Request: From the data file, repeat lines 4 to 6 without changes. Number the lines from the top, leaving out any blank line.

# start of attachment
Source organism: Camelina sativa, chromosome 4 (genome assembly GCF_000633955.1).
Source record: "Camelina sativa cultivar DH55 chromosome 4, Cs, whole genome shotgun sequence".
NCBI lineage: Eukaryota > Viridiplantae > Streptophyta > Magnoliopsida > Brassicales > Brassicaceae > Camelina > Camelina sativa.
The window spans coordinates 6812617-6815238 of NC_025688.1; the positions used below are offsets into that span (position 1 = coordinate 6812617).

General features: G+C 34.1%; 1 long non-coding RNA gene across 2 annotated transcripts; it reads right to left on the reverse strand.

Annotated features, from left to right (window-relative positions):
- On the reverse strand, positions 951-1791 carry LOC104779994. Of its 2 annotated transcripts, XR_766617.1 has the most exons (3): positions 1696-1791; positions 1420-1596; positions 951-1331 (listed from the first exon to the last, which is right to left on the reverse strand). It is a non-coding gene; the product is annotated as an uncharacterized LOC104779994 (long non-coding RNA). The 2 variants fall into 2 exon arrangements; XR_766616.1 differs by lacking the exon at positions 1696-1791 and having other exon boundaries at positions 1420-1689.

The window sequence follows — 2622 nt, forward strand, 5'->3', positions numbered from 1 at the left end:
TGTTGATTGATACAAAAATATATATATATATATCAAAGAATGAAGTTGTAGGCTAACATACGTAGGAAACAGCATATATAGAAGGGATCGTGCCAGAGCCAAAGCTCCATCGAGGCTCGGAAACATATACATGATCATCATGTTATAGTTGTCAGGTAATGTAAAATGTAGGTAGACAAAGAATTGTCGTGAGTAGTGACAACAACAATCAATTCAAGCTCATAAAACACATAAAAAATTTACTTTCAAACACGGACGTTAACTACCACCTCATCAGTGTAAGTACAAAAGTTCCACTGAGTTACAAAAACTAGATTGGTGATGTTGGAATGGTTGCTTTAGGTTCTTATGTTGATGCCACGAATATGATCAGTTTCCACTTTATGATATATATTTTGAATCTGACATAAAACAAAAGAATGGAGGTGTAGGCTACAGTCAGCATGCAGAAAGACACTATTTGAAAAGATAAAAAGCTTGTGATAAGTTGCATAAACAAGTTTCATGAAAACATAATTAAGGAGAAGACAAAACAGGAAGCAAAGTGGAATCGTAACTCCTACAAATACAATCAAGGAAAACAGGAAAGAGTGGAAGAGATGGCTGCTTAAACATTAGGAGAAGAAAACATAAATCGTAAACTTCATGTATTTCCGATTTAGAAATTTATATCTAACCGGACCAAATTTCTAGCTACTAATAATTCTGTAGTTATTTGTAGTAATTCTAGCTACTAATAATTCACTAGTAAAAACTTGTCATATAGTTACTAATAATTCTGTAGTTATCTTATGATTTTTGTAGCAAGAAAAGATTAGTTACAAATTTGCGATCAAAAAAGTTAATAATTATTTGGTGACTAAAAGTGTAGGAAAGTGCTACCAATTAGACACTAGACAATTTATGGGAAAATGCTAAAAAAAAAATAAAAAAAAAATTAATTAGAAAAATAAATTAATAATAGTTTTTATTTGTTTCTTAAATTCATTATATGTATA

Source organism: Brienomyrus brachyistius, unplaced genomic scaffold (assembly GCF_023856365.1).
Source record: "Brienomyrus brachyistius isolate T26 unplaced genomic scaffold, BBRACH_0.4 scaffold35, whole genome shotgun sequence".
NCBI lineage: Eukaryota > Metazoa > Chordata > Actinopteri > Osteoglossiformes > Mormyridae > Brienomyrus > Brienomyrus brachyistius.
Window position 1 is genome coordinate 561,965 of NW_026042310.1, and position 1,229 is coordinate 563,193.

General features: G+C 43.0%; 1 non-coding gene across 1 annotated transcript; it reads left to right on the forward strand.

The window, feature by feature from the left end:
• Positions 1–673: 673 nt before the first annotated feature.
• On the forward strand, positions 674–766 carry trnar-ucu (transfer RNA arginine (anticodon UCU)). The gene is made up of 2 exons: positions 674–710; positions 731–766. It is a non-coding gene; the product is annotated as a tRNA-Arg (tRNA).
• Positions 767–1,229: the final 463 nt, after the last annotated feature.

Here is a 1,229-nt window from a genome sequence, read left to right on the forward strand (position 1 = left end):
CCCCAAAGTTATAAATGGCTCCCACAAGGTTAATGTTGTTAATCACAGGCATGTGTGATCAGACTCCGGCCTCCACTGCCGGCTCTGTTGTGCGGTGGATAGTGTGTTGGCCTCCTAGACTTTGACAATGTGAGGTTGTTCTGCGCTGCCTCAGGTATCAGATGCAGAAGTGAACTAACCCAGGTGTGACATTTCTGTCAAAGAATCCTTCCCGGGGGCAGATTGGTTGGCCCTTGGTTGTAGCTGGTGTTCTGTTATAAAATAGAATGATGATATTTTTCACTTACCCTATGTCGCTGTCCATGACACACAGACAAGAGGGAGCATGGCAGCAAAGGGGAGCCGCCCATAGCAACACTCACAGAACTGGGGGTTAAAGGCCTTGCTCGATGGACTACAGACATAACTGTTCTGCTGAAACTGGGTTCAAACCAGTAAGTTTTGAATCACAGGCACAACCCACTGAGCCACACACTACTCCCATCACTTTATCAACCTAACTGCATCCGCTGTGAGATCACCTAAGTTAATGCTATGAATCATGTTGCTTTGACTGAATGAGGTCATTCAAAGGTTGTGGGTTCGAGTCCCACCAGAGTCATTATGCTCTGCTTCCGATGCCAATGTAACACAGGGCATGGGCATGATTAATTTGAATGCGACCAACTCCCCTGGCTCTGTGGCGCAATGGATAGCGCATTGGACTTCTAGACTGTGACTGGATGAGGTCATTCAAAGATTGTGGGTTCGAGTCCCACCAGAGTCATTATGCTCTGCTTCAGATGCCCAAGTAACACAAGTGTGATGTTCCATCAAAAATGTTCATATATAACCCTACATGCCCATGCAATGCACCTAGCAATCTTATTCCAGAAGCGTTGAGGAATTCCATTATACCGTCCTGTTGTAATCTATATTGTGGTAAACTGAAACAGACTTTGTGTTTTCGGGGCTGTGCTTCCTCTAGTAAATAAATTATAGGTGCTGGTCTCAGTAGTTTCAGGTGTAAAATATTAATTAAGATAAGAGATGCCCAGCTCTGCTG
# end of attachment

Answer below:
The window spans coordinates 6812617-6815238 of NC_025688.1; the positions used below are offsets into that span (position 1 = coordinate 6812617).

General features: G+C 34.1%; 1 long non-coding RNA gene across 2 annotated transcripts; it reads right to left on the reverse strand.

Annotated features, from left to right (window-relative positions):